Monday, July 11, 2011

Lessons We Learned From a Kayak

 Isaiah, aka The Boy, has been dreaming of owning a kayak for two years. He decided this spring that he would save the money that he earned from working at his grandparents farm to purchase a kayak. Two weeks ago, he and his kayak hit the water together for the first time. As I watched him paddle around the lake, I reflected on the lessons that, WE, had learned from the kayak.

Lesson 1: Saving money.
Isaiah, like many, has a hard time saving money. Ten dollars in his pocket doesn't last long. Every time he wants to spend his money on a cheap toy, I give the same lecture. "Wouldn't you want to save your money for something really cool? Don't you think one million Legos is enough, do you really need more??", etc. until I'd throw my hands in the air, dropped the nagging and say with disgust, "Fine, it's your money." (I know, not a great parenting moment.) When Isaiah decided to start saving for his kayak he realized that if he had the money it would be spent. He found a safe hiding place for the money at grandpa and grandma's farm. Still accessible but not easily accessible and he remained diligent in not taking from his kayak savings box.

Lesson 2: Don't get paid for a job that hasn't been completed.
The Boy and I had been reading Bob Schultz's book, Created for Work . The book has short chapters, each followed by discussion questions, covering work ethics, honoring God with our work, and important principles of being a man of God. One of the chapters we read instructed the reader to avoid paying or being paid before a job is completed. Being paid prior to a job done turns motivation, the need to make money, into a good intention that can slip onto the back burner. Isaiah and I had a great discussion on this chapter.

This was read just days before my dad asked if he could purchase the kayak (the kayak was on sale and my dad didn't want Isaiah to miss out on the sale price) and Isaiah could pay him back. Isaiah was often counting his money and calculating how much he had to work in order to obtain his reward. If the reward was given before earned, I knew that his focus would be on a new prize. The kayak would lose its value in Isaiah's eyes and the loan wouldn't be paid in a timely fashion. Armed with this knowledge and the wise advice from Created for Work, my dad and I decided that he would purchase the kayak but Isaiah would not be able to have it until he had earned it.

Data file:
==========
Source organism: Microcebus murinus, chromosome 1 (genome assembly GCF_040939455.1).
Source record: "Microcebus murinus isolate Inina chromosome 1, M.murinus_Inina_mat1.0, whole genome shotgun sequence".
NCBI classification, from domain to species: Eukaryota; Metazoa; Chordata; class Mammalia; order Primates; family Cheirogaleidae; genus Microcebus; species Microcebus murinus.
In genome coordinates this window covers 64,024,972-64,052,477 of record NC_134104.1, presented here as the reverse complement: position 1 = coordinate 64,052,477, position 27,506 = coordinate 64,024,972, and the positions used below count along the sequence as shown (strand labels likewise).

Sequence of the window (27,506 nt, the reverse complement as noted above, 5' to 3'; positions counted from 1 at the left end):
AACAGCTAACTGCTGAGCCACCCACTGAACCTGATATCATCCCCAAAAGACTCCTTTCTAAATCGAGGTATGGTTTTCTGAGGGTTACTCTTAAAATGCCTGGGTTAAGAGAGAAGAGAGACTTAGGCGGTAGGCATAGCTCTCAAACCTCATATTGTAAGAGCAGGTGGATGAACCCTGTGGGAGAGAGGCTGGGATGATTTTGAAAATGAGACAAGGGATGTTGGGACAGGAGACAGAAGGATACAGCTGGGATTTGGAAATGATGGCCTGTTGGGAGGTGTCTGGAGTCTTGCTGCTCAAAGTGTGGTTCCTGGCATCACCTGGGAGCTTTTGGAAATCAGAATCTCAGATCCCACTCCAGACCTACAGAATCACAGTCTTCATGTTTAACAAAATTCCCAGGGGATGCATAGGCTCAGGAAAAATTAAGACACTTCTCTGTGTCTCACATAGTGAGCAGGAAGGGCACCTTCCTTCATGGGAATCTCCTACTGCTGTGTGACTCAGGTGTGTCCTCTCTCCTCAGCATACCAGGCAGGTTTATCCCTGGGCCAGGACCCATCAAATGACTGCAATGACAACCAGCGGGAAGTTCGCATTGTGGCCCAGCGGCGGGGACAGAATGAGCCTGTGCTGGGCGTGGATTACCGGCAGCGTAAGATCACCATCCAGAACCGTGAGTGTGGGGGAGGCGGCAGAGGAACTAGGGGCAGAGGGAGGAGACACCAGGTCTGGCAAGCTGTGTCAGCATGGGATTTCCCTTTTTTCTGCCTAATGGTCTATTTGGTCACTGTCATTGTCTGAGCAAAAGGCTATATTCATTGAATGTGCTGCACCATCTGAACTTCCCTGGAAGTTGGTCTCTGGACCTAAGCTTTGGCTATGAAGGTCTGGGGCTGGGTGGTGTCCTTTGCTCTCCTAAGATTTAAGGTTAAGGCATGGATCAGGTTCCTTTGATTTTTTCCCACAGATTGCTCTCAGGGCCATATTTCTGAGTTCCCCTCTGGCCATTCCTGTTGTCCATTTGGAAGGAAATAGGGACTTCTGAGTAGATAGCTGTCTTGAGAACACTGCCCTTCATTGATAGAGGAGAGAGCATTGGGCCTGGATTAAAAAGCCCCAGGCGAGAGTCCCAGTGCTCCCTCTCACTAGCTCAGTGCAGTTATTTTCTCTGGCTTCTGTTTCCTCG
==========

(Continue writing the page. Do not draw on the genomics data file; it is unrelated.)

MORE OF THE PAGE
Lesson 3: Responsibility.
After watching my husband move the kayak from the van to the water, I knew that Isaiah needed to learn this responsibility. The kayak is heavy, however if Isaiah wants to kayak, he needs to figure out how to maneuver the kayak from the car to the dock and into the water. His rig, his ride, his responsibility. After discussing the responsibility that comes with owning his own watercraft, Isaiah was determined to prove that he was in fact responsible and would not accept any help that was offered. Which brings us to the next lesson.

Lesson 4: Mama, let The Boy figure it out!
When I see my son struggle I have a tendency to jump in and help. This is such a disservice to him. The third time out in the kayak (day after the responsibility lesson), Isaiah decided to paddle out a bit to do some fishing. Me, the worried mama, sat at the end of the dock, keeping The Boy in sight at all times. I bit my tongue to keep from offering advice when I saw him struggle at balancing the paddle while casting his line. A few minutes later the paddle fell into the water. Isaiah, holding on to his fishing pole in one hand reached the other hand to grab his paddle.....and the kayak tipped, dumping Isaiah into the lake. I started to yell out advice but realized that not only did my advice add to his frustration but that I needed to let him figure this out. I waited. Only when I saw that he was becoming very frustrated did I yell out, "Do you want advice?" to which he responds, "No, Mom, I know what I need to do!". I waited. But I couldn't stay silent. Instead of shouting out instructions, I threw out an occasional, "You're doing great!", "Way to go!" or "You can do it!". Being careful to spread them out so that he didn't become annoyed with me.

I loved watching Isaiah glide around the lake. I love that he is learning to be responsible, setting goals and making his dreams happen! A very proud moment for this mama as watch the transformation of my boy into a man. I am so blessed to be learning alongside my not so "little" man.


  1. This is a very good way to learn lessons. Keep up the good work 'mom'.